As I ate, the matron shuffled in and out of the breakfast room. When it was clear that I was done eating, she started talking to me as if I understood German, which of course I did not. The only German words that came to my mind were "my friend" and "Deutsch" (German), so that's what I said, pointing to my mouth to indicate the verb "to speak" and to the stairwell to indicate where Charles most probably was.

I am not quite sure what she made of this charade, "My friend is eating Germans upstairs," perhaps, because she looked perplexed and a little concerned. Finally I dug into my pocket and pulled out some Austrian Schilling notes. She nodded several times and then left the room, returning shortly with a pad of paper and a pencil. On the pad she tallied my expenses. I handed her a large enough wad to cover it and she gave me back a respectable pile of coins. I passed back ten percent, which seemed to evoke appreciative noises, and our awkward transaction was complete.

I went outside to wait in the sunshine on the stone staircase.

When Charles came outside he looked tense. He walked quickly down the steps and I had to throw on my pack to follow. "What's up?" I asked, as I struggled along behind him.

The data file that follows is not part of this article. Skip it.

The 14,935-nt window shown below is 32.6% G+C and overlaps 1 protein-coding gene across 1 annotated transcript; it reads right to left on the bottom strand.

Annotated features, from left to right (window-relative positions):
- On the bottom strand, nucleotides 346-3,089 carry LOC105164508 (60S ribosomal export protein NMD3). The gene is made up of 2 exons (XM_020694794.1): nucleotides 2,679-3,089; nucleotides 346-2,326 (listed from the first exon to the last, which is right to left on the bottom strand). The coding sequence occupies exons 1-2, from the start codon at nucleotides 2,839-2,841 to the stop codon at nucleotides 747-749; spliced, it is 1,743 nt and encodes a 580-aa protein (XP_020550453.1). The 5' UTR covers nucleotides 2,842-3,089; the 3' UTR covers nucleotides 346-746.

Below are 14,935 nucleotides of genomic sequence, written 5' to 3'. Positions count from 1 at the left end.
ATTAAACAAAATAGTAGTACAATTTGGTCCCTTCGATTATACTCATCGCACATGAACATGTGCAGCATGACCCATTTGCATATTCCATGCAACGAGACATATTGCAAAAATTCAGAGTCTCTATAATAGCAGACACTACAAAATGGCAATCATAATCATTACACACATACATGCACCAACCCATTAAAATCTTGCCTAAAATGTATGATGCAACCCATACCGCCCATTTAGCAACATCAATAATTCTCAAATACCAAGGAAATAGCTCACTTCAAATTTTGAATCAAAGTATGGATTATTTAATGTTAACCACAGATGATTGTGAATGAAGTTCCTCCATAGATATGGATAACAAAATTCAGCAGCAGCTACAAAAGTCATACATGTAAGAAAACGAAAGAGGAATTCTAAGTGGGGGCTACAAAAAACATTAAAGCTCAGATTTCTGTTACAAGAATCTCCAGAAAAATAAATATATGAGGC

"I'll tell you in a second," he said.

When we were well down the sidewalk he finally relaxed his pace. "God that was hell." he sighed.

"Really?" I said. "My room was great. What happened."

"Oh, the room was just fine," he said, "It wasn't that."

"Then what?" I asked.

"Well, last night I decided to finally eat that tin of herring."

"So at least you won't be carrying it any further," I suggested, filling dead air with a plausible up-side.

"Yeah, but there wasn't much flat space to eat it, so I opened it on top of the television."

"Oh no," I said, already guessing the next part.

"Well, anyhow, it kind of exploded. So then I had fish oil all over the television and the lace doily, and then the hand towel that I used to wipe it all up. I got them as clean as I could but the room really smells like fish. I don't know how they're going to get that smell out."